Taylor Swift did not create the art of “sipping tea” (or spilling it for that matter). While the concept of discreetly, and shrewdly acknowledging some unspoken truth has been around for much longer than many think, its mainstreaming might be credited to Nicki Minaj, who famously “sipped tea” during an acceptance speech at the 2014 BET Awards ceremony. It could be said that tea, along with its truthy connotations, began appearing more frequently in music videos following that incident. Swift’s flashy and controversial “Look What You Made Me Do” video, which has been called a less-than-subtle nod to a “strained” public relationship with Kanye and Kim West, landed the list because there’s a lot of tea in these song lyrics, even if the video only shows her sipping on the actual substance once.

The Mad Hatter in Alice’s Adventures in Wonderland

It goes without saying that there is no character better known in the world of fiction and arguably all of pop culture for their love of tea than Lewis Carroll's Mad Hatter. He is the centerpiece for one of fiction’s most notable parties, the “Mad Tea Party” in Alice’s Adventures in Wonderland, and has had his incomparable love for tea adapted across several mediums. Tea is to the Hatter what chocolate is to Willy Wonka, and there will probably never be enough of the liquid to ever quench the Hatter’s thirst. He is, however, somewhat of a cautionary tale. His lively, energetic personality is most likely a result of over caffeination, and to be honest, no one — not even in the name of tea — probably wants to feel that high strung all the time.

The Doctor in Dr. Who

Yes, we know that there have been a whole 13 incarnations of the famous alien time traveler, but it would seem that each and every version of the Time Lord had an unwavering appreciation for the stuff. Described by the Fifth Doctor as "a noxious infusion of oriental leaves containing a high percentage of toxic acid" that he rather liked, it was used, as evidenced by several other incarnations, for everything from relaxing the studious to a means of preventing war. Eaten often with his meals or a snack of biscuits and jam, in the Dr. Who universe, tea has literal healing properties, and has been enjoyed in several different varieties: yak butter tea, Darjeeling tea, Lapsang Souchong, and, of course, Earl Grey.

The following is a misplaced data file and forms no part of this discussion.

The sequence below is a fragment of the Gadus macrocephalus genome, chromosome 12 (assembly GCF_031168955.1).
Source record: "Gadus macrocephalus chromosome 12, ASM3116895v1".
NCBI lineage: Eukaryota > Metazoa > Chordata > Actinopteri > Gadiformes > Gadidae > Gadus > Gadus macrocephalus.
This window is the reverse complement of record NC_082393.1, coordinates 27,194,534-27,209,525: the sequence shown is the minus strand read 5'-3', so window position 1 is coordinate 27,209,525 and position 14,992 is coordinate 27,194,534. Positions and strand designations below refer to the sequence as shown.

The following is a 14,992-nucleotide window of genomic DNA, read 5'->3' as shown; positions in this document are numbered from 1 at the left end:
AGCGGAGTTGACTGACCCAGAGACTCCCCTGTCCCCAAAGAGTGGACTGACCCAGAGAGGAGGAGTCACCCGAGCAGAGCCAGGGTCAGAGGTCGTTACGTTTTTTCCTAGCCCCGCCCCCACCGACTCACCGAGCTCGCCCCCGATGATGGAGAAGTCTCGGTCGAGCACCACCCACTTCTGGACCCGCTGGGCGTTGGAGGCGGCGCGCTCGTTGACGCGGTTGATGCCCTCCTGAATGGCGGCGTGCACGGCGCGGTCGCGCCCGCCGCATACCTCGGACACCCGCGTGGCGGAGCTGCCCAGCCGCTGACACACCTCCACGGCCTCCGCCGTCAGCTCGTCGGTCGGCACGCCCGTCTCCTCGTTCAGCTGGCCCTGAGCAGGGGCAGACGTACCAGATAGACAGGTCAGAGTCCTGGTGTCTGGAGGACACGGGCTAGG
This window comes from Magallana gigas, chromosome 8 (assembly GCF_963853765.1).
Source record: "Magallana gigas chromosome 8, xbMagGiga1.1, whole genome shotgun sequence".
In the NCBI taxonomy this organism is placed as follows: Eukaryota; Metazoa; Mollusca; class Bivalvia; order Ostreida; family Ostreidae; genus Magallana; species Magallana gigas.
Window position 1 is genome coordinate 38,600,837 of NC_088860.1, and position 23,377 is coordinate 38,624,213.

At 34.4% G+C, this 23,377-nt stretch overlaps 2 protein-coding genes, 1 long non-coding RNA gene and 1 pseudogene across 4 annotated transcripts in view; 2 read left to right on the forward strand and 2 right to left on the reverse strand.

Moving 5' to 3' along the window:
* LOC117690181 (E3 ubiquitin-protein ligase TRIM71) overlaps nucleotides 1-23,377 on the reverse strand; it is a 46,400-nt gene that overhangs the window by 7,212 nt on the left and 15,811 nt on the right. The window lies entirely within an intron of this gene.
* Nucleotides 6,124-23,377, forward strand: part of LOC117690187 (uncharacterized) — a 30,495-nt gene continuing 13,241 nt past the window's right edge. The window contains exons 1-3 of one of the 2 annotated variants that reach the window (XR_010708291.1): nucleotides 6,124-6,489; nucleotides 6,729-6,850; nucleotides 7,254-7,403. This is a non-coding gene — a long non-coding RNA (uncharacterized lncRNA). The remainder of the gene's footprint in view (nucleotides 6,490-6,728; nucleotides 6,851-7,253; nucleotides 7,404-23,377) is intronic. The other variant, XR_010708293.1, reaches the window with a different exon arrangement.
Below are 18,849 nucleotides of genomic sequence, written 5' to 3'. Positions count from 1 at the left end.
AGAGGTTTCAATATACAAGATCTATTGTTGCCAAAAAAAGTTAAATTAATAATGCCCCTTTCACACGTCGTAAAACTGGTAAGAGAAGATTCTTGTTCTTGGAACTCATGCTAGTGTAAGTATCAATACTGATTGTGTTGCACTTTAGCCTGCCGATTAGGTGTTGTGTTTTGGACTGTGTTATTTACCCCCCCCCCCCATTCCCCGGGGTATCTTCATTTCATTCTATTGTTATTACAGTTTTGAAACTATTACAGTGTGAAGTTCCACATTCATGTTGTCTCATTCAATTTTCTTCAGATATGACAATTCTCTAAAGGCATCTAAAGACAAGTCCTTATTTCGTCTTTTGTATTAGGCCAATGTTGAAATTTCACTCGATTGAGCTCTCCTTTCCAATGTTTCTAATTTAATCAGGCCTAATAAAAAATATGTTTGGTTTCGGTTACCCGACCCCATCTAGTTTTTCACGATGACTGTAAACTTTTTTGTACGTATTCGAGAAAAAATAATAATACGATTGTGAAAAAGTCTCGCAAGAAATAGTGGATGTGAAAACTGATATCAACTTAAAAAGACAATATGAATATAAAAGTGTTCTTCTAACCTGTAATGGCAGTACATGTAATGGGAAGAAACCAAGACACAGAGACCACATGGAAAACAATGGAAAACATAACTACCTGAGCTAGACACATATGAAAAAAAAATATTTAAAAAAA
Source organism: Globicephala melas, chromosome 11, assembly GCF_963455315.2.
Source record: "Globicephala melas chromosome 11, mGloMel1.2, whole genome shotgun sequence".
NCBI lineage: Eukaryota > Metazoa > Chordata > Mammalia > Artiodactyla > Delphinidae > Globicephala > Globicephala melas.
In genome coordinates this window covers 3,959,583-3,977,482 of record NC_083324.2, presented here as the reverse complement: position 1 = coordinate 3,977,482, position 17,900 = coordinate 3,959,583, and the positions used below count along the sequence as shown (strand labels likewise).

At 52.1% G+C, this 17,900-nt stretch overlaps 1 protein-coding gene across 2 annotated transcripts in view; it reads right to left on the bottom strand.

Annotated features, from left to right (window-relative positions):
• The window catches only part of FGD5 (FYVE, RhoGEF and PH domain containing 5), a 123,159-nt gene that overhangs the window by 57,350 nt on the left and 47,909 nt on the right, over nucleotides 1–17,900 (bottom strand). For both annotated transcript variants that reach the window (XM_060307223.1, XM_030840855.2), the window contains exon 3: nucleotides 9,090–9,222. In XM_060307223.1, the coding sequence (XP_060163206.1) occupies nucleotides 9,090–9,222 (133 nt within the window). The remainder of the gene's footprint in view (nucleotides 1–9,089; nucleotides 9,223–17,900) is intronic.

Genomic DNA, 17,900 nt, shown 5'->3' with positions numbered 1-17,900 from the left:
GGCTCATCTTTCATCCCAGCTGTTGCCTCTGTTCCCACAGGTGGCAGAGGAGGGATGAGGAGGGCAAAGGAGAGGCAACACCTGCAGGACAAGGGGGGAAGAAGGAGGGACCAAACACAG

Mary Poppins in Mary Poppins

A spoonful of sugar might help the medicine go down, but when you’re dealing with two spoiled children, tea will calm the nerves. First appearing in a series of books written by Pamela Travers but widely popularized by her award-winning Disney adaptation (played by the famous Julie Andrews), Mary is often seen as the epitome of sophistication and manners (and sometimes even an appreciation for life), a human personification of a person’s crossover from childhood to adulthood. Coincidentally, in British culture tea has also been known to represent those same values, which — beyond the big screen trope of all English loving tea — makes this combo a perfect fit. Mary and her tea make their most famous appearance after she and Bert venture into a painting and are served tea by a series of penguin waiters. 

Princess Peach in Super Mario Bros.

Courtesy of Nintendo

In the realm of video game characters, Princess Peach’s appreciation for tea stands alone. Not only is she known for hosting tea parties (in between being constantly kidnapped by villainous characters like Bowser), but in one Super Mario Bros. release for Nintendo DS called Super Princess Peach, tea is actually a power enhancer. When Toad, Mario and Luigi have been kidnapped by — you guessed it — Bowser, and taken to Vibe Island, our pink and tea loving princess can purchase Vibe Tea as a means of permanently boosting her stats. For every time she drinks one, her Vibe meter increases, giving her a better shot at saving her friends.